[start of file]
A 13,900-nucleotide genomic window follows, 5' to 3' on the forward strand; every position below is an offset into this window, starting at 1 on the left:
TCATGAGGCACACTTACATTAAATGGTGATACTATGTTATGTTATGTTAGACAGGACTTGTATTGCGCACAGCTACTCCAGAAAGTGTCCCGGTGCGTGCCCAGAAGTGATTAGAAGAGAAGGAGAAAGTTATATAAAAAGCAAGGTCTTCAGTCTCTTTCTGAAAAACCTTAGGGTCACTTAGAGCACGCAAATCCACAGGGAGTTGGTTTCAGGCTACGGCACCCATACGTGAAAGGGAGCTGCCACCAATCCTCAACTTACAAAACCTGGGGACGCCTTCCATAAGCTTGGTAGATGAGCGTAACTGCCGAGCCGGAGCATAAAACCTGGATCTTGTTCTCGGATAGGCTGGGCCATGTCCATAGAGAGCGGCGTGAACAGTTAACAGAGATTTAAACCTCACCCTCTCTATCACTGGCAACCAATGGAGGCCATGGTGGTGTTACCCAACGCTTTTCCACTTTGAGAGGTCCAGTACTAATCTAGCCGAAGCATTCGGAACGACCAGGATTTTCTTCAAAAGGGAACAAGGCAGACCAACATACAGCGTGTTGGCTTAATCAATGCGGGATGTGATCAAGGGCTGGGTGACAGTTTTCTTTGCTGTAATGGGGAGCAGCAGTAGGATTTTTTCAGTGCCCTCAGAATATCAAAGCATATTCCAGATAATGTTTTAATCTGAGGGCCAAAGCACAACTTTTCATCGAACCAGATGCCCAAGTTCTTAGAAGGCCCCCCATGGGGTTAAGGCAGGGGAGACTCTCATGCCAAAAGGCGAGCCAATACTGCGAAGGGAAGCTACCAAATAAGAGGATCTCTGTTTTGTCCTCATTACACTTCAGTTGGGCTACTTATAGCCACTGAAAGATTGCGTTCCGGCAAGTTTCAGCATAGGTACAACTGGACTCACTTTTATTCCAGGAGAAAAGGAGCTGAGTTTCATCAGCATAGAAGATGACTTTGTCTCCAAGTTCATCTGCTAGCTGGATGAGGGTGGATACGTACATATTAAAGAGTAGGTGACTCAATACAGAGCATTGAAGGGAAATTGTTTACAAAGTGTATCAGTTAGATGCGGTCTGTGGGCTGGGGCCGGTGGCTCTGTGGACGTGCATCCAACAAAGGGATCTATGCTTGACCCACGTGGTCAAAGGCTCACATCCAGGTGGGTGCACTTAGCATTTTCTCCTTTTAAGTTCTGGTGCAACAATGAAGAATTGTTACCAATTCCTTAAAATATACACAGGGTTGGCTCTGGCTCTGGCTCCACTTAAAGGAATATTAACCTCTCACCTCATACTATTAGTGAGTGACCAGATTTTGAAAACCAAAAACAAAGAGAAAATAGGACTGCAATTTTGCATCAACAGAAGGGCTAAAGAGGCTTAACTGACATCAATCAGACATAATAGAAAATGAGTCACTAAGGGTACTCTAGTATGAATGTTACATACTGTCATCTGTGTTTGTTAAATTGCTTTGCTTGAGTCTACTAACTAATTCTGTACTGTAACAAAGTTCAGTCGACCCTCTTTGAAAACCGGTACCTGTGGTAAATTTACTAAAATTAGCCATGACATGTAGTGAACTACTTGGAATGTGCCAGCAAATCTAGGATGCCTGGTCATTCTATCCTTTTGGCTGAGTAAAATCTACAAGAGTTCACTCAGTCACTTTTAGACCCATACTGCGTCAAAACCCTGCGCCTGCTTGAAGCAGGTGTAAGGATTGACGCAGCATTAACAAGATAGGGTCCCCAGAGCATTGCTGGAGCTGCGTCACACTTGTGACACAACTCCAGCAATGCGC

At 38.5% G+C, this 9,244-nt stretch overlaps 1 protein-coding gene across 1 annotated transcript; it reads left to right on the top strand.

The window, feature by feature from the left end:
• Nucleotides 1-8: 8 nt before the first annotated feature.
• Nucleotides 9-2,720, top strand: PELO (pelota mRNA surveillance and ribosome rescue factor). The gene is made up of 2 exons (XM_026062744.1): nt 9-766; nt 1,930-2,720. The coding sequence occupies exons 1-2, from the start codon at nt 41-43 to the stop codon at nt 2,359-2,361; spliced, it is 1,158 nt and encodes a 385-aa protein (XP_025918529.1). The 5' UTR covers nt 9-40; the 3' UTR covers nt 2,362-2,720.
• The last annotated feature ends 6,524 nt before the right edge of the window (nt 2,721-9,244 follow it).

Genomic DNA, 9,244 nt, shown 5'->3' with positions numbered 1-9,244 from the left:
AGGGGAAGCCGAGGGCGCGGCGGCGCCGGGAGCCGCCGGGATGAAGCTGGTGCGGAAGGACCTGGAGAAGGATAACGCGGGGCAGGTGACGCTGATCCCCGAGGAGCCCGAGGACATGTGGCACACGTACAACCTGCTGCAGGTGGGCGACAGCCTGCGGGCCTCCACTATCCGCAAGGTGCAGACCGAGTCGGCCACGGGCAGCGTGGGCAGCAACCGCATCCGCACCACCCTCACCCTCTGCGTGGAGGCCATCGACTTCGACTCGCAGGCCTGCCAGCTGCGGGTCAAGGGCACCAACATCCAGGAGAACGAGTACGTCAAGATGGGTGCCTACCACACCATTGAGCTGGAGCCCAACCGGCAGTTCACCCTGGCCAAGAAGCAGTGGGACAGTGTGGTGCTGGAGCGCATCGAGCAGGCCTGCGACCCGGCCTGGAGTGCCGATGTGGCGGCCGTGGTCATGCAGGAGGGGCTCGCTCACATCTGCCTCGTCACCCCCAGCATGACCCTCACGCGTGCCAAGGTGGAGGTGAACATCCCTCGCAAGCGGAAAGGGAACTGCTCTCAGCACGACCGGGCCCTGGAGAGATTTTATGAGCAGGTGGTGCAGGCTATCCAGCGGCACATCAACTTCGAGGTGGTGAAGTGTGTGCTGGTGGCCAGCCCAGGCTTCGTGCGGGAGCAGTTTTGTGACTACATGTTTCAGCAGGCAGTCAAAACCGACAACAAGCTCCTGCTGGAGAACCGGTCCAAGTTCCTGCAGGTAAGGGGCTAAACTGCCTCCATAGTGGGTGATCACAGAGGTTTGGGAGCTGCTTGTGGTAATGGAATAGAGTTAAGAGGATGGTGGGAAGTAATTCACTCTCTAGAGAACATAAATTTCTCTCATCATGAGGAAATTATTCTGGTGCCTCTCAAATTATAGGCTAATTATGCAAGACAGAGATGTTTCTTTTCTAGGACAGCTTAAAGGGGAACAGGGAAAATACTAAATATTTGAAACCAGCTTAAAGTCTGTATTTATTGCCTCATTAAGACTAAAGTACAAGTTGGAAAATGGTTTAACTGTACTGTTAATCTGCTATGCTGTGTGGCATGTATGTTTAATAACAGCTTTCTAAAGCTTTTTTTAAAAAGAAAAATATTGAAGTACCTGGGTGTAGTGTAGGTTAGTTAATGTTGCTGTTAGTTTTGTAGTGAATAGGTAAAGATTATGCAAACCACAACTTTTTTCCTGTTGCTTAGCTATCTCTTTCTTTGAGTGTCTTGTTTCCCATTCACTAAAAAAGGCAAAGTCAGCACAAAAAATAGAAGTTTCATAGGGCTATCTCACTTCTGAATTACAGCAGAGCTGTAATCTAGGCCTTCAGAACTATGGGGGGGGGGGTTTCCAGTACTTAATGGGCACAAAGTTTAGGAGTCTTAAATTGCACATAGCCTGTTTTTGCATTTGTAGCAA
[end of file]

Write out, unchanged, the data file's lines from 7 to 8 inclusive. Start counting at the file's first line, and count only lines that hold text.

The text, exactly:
• The last annotated feature ends 6,524 nt before the right edge of the window (nt 2,721-9,244 follow it).

Genomic DNA, 9,244 nt, shown 5'->3' with positions numbered 1-9,244 from the left: